While attention is often focussed on blatant forms of sexism, its more pernicious counterpart is 'benevolent' sexism. When people are convinced they are helping because they 'know best,' or they've 'had no trouble with female staff so there isn't a problem,' or assume something they've read/heard about a group must apply to all people with that characteristic, lines of dialogue are shut. An article in today's Guardian reports on a new study which quantifies this effect for women leaving the workforce at the mid-career point. The most common reaction amongst managers? This is when women are having children, so they must want a better work-life balance. And yet, if you actually ask women, the most common demand is power, not time. So if you are a manager who wants the best out of your staff, sit down and have that conversation to benefit you and your group/company. Staff who feel wanted are more likely to stay, whatever their external circumstances. And if you are a member of staff, keep pushing to have that conversation - because one day you could be in their place.
In their report published last year,
Sylvia Ann Hewlett and Melinda Marshall found that in order for women
to succeed at work they needed five things: to feel in control of their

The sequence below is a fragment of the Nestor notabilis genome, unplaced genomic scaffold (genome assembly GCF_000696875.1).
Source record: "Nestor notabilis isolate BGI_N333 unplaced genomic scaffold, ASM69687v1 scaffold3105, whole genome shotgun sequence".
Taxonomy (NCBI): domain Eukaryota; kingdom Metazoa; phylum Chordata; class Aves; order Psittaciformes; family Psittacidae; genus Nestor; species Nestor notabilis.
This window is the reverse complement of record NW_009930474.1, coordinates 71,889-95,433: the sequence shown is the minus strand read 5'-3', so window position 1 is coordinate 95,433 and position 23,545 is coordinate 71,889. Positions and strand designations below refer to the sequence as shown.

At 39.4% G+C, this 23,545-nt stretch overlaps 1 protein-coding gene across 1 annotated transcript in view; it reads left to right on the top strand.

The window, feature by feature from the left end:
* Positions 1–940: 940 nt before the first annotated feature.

career path, to have their work recognised, to find meaning and purpose
in their work, to be able to empower others and to have financial
security. It seems women don’t need work-life balance in order to be
happy, we’ve just assumed they do. Celia Moore, assistant professor of organisational behaviour at London
Business School, suggests that this assumption is a “benevolent
An interesting point made by Hewlett and Marshall is that women
themselves opt out when they believe their current circumstances won’t
change. When they find themselves in a role that doesn’t challenge them
or present them with the opportunity to empower themselves or others
they grow disillusioned. Rather than trying to attain more power, which
would give them the autonomy they want, they choose to leave and try
their luck elsewhere.
Read more here.